As of 6 March activity at Colima was similar to the previous weeks. Avalanches of incandescent material continued to travel 2-3 km down the volcano's S, SW, and W flanks. Block lava continued to flow down the SW flank of the volcano, extending as far as 240 m from the summit. Lava was also visible travelling as far as 2 km down the volcano's W flank, and down the E flank. Based on information from the Mexico City MWO, the Washington VAAC reported that ash and steam emitted from Colima were seen on 8 March at 4.3-5.2 km a.s.l. The emission was too small to be visible on satellite imagery.
Sources: Centro Universitario de Estudios e Investigaciones de Vulcanologia - Universidad de Colima, Washington Volcanic Ash Advisory Center (VAAC)
| Sicily (Italy)
| 37.748°N, 14.999°E
| Elevation 3295 m
As of 7 March there had been no new eruptive activity at Etna for several months. Numerous small earthquakes were recorded beneath the volcano's S flank, where the largest of the July-August 2001 lava flows vented. Some of the earthquakes were felt by the population near the volcano.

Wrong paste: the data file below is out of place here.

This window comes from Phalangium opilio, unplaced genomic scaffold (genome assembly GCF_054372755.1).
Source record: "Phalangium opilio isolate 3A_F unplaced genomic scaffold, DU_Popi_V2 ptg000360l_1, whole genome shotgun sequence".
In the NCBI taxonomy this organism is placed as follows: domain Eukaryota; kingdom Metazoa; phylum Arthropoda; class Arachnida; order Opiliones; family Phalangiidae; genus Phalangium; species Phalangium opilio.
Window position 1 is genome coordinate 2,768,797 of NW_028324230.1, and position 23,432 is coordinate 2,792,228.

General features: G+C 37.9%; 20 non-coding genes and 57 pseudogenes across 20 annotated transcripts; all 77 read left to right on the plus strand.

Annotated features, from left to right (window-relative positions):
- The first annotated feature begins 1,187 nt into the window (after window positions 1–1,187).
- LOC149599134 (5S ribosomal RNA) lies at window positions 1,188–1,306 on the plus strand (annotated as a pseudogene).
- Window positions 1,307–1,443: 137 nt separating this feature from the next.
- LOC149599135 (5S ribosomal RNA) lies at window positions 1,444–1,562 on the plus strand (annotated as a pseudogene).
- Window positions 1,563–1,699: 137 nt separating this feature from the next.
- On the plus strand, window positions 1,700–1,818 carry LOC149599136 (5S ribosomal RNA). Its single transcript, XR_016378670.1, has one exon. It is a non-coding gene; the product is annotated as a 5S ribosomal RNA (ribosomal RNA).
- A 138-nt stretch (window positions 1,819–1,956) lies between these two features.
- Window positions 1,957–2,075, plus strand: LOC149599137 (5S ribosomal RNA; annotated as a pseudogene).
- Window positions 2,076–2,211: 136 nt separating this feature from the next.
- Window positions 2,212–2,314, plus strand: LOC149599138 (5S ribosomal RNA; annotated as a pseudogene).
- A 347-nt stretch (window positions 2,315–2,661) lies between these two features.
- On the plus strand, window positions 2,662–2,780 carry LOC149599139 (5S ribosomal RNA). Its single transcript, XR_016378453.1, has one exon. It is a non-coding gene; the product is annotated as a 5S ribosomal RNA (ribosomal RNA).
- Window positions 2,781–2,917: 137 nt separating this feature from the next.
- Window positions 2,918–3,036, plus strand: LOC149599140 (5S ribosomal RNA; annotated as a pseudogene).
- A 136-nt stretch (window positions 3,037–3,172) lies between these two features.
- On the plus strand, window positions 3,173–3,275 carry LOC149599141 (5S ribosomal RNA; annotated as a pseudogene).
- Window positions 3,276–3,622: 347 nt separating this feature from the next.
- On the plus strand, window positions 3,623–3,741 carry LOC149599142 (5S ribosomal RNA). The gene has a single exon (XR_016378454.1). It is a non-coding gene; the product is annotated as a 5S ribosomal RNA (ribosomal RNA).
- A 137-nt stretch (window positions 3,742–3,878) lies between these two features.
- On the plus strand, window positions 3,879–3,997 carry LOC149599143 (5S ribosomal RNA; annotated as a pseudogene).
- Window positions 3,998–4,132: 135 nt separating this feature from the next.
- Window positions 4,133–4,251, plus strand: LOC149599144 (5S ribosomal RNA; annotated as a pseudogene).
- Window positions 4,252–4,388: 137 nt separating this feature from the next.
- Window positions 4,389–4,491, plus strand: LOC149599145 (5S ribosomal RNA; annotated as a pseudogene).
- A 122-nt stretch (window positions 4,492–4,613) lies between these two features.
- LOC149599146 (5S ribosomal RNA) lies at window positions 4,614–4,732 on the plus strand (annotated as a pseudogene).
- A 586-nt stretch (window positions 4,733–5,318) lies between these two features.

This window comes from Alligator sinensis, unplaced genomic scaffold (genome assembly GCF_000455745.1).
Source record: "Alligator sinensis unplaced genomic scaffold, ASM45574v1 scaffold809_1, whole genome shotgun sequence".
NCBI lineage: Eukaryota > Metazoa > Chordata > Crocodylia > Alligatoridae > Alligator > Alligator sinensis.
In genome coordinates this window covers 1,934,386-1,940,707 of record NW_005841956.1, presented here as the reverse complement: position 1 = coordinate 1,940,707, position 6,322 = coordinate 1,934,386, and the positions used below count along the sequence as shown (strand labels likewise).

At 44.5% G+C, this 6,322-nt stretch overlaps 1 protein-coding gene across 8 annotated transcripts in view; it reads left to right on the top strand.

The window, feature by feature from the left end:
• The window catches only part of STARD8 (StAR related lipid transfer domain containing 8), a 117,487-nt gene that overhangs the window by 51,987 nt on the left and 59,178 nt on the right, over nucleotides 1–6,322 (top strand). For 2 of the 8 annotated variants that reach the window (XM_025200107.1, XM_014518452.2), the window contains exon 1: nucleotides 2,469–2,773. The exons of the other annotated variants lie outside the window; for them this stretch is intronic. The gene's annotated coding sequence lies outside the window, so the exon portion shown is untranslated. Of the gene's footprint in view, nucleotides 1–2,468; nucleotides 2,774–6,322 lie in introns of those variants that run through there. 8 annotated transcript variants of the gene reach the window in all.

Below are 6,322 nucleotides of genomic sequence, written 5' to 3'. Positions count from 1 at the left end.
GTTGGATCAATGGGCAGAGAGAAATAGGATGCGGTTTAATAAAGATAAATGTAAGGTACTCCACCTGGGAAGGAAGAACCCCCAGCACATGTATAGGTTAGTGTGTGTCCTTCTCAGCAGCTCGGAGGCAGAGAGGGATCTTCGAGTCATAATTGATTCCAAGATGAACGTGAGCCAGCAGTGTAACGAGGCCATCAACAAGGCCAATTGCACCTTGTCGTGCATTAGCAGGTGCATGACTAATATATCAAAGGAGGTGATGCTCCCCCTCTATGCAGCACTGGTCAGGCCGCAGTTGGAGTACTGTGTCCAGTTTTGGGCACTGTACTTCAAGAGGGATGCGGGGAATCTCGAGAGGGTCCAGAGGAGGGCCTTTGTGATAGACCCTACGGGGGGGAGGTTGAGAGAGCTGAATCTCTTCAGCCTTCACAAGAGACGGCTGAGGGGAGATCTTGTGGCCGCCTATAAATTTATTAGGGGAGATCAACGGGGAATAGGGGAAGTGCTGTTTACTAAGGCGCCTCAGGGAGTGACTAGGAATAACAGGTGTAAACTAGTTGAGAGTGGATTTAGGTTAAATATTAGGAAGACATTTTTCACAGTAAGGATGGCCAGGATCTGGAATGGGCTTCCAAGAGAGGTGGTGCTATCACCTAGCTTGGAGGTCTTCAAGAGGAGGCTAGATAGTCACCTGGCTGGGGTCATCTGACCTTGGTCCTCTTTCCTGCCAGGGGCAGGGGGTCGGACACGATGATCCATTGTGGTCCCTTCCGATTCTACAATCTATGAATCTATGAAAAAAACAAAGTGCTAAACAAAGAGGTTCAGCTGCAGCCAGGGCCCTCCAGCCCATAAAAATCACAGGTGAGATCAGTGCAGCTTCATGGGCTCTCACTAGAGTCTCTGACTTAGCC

Source: Italy's Volcanoes
| Siau Island (Indonesia)
| 2.781°N, 125.407°E
| Elevation 1797 m
An eruption that began at Karangetang on 5 March at 1344 produced an ash cloud to a height of ~1.5 km above the volcano's summit. Ash fell to the NE of the volcano. The eruption was accompanied by lava avalanches down the volcano's slopes. After the eruption, a plume of steam and possible ash was seen reaching ~400 m above the crater rim and a "red reflection" extended up to 25 m above the crater. An increase in volcanic and tectonic earthquakes occurred in comparison to the previous week. Karangetang remained at Alert Level 2 (on a scale of 1-4).
Source: Pusat Vulkanologi dan Mitigasi Bencana Geologi (PVMBG, also known as CVGHM)
| Eastern Kamchatka (Russia)
| 54.049°N, 159.443°E
| Elevation 1513 m
On 5 March, after 11 days of instrument down time, the seismic station near Karymsky began to operate again. The amount and intensity of seismicity was similar to that recorded in February; about 10 earthquakes occurred per hour. Weak thermal anomalies were observed on AVHRR satellite imagery and no ash was detected. The volcano was at Concern Color Code Yellow ("volcano is restless").
Source: Kamchatkan Volcanic Eruption Response Team (KVERT)
| Hawaiian Islands (USA)
| 19.421°N, 155.287°W
| Elevation 1222 m
During 6-12 March, lava was visible near the base of the lava fan and on the nearby coastal flat at Kilauea. At times several rootless shields (a pile of lava flows built over a lava tube rather than over a conduit feeding magma) were active. Generally, volcanic tremor was at moderate levels at Pu`u `O`o and long-period earthquakes and weak tremor continued at Kilauea's caldera. Tiltmeters across the volcano showed no evidence of significant deformation.